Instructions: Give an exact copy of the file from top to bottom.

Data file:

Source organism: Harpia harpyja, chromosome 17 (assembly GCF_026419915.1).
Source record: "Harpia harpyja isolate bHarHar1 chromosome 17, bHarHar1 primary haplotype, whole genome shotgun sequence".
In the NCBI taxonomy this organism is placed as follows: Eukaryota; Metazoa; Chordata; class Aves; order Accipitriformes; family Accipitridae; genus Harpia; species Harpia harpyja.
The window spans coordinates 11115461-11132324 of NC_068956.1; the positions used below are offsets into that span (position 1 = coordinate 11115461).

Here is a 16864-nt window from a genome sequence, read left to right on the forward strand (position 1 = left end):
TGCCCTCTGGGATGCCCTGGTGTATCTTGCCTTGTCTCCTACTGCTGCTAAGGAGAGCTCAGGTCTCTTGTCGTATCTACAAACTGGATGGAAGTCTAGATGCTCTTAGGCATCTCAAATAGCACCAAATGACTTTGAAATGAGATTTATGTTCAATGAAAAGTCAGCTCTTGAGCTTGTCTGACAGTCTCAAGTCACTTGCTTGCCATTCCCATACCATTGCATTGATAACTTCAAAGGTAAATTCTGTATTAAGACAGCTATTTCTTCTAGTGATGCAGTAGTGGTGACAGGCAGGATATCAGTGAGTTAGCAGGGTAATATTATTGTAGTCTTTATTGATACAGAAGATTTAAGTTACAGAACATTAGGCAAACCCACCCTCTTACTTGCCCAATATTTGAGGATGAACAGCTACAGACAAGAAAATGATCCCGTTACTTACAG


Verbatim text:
Source organism: Harpia harpyja, chromosome 17 (assembly GCF_026419915.1).
Source record: "Harpia harpyja isolate bHarHar1 chromosome 17, bHarHar1 primary haplotype, whole genome shotgun sequence".
In the NCBI taxonomy this organism is placed as follows: Eukaryota; Metazoa; Chordata; class Aves; order Accipitriformes; family Accipitridae; genus Harpia; species Harpia harpyja.
The window spans coordinates 11115461-11132324 of NC_068956.1; the positions used below are offsets into that span (position 1 = coordinate 11115461).

Here is a 16864-nt window from a genome sequence, read left to right on the forward strand (position 1 = left end):
TGCCCTCTGGGATGCCCTGGTGTATCTTGCCTTGTCTCCTACTGCTGCTAAGGAGAGCTCAGGTCTCTTGTCGTATCTACAAACTGGATGGAAGTCTAGATGCTCTTAGGCATCTCAAATAGCACCAAATGACTTTGAAATGAGATTTATGTTCAATGAAAAGTCAGCTCTTGAGCTTGTCTGACAGTCTCAAGTCACTTGCTTGCCATTCCCATACCATTGCATTGATAACTTCAAAGGTAAATTCTGTATTAAGACAGCTATTTCTTCTAGTGATGCAGTAGTGGTGACAGGCAGGATATCAGTGAGTTAGCAGGGTAATATTATTGTAGTCTTTATTGATACAGAAGATTTAAGTTACAGAACATTAGGCAAACCCACCCTCTTACTTGCCCAATATTTGAGGATGAACAGCTACAGACAAGAAAATGATCCCGTTACTTACAG